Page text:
How we cite our quotes:
"Oh, I will die," she exclaimed, "since no one cares anything about me. I wish I had not taken that." Then a good while after I heard her murmur, "No, I'll not die – he'd be glad – he does not love me at all – he would never miss me!" (12.6)
Catherine enjoys engineering the romantic dramas in her life. She yearns to provoke Edgar into a frenzy of concern, but he will never be as tormented as she would like.
"We've braved its ghosts often together, and dared each other to stand among the graves and ask them to come. But, Heathcliff, if I dare you now, will you venture? If you do, I'll keep you. I'll not lie there by myself: they may bury me twelve feet deep, and throw the church down over me, but I won't rest till you are with me. I never will!" (12.52)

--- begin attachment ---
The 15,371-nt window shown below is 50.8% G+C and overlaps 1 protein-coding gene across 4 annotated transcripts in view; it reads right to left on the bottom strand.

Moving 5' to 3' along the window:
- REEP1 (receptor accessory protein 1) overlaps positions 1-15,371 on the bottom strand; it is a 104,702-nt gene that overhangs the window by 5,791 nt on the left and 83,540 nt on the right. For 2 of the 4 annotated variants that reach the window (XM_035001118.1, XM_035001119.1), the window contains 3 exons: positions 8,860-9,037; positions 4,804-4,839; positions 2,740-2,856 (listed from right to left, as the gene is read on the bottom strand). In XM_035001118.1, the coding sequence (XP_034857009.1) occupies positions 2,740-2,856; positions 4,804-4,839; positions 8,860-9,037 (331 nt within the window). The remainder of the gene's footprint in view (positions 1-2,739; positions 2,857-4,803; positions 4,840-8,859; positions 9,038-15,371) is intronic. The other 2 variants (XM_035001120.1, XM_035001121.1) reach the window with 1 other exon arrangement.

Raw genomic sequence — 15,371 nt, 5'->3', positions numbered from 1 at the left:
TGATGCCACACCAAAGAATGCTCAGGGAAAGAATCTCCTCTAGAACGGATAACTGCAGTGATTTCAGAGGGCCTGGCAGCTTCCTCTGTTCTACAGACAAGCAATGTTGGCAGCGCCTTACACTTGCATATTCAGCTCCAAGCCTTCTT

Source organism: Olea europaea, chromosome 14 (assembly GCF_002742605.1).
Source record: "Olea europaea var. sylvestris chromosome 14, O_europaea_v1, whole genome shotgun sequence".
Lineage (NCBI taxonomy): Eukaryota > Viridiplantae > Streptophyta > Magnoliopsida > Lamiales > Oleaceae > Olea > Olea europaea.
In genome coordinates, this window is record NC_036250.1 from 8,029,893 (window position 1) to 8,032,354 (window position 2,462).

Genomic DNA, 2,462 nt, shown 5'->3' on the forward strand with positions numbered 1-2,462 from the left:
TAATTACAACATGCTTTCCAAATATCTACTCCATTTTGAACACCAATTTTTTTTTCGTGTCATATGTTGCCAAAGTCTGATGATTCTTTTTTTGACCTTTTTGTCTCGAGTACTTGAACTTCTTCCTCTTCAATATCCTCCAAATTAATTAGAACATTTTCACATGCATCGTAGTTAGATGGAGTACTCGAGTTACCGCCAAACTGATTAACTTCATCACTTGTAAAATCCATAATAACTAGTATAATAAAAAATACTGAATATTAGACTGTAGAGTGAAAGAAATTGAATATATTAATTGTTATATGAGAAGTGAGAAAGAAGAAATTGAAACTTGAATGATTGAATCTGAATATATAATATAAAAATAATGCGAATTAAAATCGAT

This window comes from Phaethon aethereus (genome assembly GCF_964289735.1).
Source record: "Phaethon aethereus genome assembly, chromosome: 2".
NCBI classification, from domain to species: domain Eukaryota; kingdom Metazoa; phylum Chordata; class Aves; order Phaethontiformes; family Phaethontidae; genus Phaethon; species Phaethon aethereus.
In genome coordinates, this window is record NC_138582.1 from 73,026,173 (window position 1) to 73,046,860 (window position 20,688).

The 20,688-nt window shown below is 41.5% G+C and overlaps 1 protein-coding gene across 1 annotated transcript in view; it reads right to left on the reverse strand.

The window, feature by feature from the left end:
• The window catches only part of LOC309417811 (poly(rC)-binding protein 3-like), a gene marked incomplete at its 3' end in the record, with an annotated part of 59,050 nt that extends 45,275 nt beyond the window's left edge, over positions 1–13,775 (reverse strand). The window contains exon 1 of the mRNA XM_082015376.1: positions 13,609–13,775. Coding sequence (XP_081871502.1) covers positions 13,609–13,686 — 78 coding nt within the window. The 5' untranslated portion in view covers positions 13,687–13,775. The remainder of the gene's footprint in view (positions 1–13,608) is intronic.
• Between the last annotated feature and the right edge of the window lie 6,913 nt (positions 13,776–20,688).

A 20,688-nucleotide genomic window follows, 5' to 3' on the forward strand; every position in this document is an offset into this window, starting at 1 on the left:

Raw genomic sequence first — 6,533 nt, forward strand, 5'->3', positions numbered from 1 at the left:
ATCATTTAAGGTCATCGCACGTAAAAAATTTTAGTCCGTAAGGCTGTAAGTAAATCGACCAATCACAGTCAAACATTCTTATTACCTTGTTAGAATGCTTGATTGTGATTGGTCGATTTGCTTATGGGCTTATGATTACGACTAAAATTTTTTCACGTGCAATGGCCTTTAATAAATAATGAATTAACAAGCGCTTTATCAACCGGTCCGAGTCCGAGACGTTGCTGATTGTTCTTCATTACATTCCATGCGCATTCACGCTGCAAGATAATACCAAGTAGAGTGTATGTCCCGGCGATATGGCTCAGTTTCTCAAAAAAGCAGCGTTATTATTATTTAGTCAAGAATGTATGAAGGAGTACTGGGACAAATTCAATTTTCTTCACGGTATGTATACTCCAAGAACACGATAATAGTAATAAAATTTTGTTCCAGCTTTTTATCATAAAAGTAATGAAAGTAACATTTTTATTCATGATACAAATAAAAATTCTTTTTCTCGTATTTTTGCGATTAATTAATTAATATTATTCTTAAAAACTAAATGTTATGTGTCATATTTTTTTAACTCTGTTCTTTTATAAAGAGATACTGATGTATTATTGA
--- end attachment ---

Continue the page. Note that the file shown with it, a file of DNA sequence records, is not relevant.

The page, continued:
Not even the divide between life and death will keep Catherine and Heathcliff apart. Had he heard her say these words, he would have been comforted. Being haunted by her is his greatest wish after she dies.
Two words would comprehend my future – death and hell: existence, after losing her, would be hell. Yet I was a fool to fancy for a moment that she valued Edgar Linton's attachment more than mine. If he loved with all the powers of his puny being, he couldn't love as much in eighty years as I could in a day. (14.23)
Life without Catherine is not worth living. The only emotion that begins to compensate for Heathcliff's loss is bitterness. Despite her unfortunate choice for a husband, Heathcliff knows that Edgar is incapable of loving her the way he does.